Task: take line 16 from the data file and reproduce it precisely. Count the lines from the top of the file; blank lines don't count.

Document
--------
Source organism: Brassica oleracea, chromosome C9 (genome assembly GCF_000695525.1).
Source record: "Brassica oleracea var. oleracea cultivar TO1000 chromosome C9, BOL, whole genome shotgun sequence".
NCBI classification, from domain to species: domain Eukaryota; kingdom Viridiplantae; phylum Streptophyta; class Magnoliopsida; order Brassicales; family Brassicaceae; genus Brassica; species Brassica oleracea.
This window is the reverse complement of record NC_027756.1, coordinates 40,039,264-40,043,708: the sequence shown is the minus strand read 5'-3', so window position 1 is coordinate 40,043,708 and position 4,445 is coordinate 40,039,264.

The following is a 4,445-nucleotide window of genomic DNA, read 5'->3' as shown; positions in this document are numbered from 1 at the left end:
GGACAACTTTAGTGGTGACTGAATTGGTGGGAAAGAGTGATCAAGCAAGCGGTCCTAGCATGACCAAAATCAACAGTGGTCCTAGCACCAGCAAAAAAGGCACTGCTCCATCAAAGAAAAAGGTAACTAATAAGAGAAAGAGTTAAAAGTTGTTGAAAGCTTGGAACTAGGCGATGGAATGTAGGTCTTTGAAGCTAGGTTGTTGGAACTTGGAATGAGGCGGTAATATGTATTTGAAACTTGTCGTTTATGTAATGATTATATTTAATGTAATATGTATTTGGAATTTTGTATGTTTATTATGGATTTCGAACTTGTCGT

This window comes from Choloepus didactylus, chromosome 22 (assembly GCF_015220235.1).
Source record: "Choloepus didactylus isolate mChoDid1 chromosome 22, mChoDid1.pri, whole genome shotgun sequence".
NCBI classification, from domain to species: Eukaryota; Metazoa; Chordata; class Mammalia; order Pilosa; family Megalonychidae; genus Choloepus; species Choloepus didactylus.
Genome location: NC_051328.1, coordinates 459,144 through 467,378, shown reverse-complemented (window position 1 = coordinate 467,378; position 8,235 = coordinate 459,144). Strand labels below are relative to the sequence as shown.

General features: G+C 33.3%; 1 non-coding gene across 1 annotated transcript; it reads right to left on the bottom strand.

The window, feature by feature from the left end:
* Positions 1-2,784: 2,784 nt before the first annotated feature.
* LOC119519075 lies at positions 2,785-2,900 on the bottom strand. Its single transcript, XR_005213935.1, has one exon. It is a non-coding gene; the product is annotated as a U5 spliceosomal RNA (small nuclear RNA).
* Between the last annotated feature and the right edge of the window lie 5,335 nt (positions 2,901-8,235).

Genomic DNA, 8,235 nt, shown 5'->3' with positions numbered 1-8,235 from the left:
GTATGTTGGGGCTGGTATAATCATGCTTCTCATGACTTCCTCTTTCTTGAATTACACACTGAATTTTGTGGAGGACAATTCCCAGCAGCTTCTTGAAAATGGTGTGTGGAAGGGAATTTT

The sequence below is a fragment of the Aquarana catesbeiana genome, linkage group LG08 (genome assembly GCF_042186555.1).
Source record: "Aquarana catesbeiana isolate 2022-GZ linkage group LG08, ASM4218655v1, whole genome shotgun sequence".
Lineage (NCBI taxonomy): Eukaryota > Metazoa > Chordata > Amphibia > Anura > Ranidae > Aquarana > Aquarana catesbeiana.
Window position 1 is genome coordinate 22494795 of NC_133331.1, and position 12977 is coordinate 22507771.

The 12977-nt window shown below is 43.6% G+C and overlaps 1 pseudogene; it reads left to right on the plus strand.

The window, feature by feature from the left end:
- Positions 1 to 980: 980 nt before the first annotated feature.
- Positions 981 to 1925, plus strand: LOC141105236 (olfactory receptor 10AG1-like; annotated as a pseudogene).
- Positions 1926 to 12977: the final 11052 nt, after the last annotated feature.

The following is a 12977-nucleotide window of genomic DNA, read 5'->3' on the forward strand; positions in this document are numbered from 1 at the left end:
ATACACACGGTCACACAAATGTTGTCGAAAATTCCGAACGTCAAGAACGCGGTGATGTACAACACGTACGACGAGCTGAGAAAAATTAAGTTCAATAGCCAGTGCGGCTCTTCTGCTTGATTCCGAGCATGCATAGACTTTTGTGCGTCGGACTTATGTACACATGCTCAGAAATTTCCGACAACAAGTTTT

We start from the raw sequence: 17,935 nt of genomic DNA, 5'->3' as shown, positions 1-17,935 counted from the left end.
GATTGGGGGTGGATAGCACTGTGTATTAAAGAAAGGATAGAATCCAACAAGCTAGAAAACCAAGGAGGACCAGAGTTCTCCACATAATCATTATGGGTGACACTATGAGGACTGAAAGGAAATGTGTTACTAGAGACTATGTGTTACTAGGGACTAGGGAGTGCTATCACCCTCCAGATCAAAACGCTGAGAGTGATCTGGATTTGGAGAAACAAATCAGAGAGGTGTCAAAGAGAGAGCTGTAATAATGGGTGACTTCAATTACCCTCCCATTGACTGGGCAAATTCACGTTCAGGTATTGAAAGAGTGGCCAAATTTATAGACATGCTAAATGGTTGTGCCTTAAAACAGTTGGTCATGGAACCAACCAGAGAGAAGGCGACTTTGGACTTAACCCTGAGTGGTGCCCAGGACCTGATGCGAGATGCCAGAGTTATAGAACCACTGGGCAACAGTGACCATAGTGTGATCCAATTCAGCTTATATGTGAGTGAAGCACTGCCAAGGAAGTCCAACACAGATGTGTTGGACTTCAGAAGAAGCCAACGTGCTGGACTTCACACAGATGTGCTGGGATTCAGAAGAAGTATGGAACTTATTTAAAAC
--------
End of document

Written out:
Genomic DNA, 8,235 nt, shown 5'->3' with positions numbered 1-8,235 from the left: